The year 1778 saw George Washington chosen as first master of Alexandria lodge; Warren Hastings, Governor General of India, was tried for treason and acquitted in this year. The following year watched the beginning of the French Revolution with the storming of the Bastille, and the same year the Grand Lodge of Connecticut came into being. This year also saw Washington taking the oath of office as first President; it was administered on the Bible of St. John’s lodge of New York by the grand master of New York, Robert R. Livingston. This year Boswell published his famous Life of Samuel Johnson and coal was discovered in Carbon County, Pennsylvania. Prince Hall, African-American, became a grand master of Black Masons in Boston in 1791; George Washington’s lodge, Alexandria No. 22, laid the first of the forty cornerstones of the District of Columbia during this year, while the first ten amendments to the United States Constitution were adopted and Vermont became a state of the Union.

Acting as grand master pro tem. of the Grand Lodge of Maryland, Washington laid the first of three cornerstones of the United States Capitol in 1793; Louis XVI was beheaded; and the cotton gin was invented in this year, a happening of enormous importance to the South.

The following year (1794) Revere was elected grand master in Massachusetts; Williams painted his famous portrait of Washington; Robespierre was executed; and a London fire destroyed nearly seven hundred homes.

Thomas Webb published his Freemason's Monitor in 1797 and “Old Ironsides” was built.

The birth of the Ancient & Accepted Scottish Rite took place in Charleston in 1801; the asteroid Ceres was discovered the same year by Piazzi. Next year West Point Military Academy came into being. In 1803 Louisiana was purchased from France; in the next two years Lewis and Clark made their historic expedition west. In 1806 the Grand Lodge of Delaware was born; Western Star lodge was chartered by Pennsylvania and the General Grand Chapter, Royal Arch Masons, came into being.

In 1807 Albert Gallatin Mackey was born in Charleston, South Carolina; the man who, as a Mason, was to have the most profound effect upon Masonic knowledge, study, history and the importance of the Craft. His birth year saw the slave trade abolished in the British Empire, and Fulton’s steamboat make its first successful trip; all this was two years before Lincoln was born (1809), the birth year also of Albert Pike.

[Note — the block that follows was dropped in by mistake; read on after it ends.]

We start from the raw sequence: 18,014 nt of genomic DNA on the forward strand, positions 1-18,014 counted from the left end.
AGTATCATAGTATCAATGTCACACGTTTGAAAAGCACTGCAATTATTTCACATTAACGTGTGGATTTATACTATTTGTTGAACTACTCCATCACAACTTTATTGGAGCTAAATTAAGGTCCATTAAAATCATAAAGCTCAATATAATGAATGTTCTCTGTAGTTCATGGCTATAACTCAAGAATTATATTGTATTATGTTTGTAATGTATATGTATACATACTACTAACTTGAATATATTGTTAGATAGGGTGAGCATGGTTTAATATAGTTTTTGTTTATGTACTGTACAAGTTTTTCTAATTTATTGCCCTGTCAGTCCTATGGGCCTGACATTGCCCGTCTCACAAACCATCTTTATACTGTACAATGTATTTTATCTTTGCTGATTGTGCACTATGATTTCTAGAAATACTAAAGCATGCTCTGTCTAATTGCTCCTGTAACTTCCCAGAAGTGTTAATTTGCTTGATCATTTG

One of the great dates of Freemasonry is 1813; the year in which the Antients and the Moderns settled their differences and formed the United Grand Lodge of England. The same year saw the Northern Supreme Council of the Scottish Rite come into existence; the United States celebrated for Perry’s Naval victory on Lake Erie.

The end of the first hundred years, 1817, saw Theodore Sutton Parvin’s birth in Cedarville, New Jersey; he was the father of the great Iowa Masonic Library. Another new idea began with the appointment of district deputy grand masters in Pennsylvania and James Monroe became President of the United States.

In his preface to his fine Digest from which the above dates have been abstracted, Cerza says:

The general historian has paid little attention to fraternal associations. With rare exceptions, no references to Freemasonry are found in general histories. Masonic historians seldom describe general historical material, and restrict their words directly to the Craft. This treatment of history is most unsatisfactory from the standpoint of the serious Masonic student because the Masonic items cannot be viewed in their true perspective with world history. Masonic history is not an isolated chronicle, but is interwoven with the history of the time.

It is the hope of the editor of these few pages that they may lead some Masonic readers the more easily to contrast what happened in the Masonic and the secular worlds, for only by some such understanding can the miracle of the growth and vitality of the Ancient Craft be grasped.

The Masonic Service Association of North America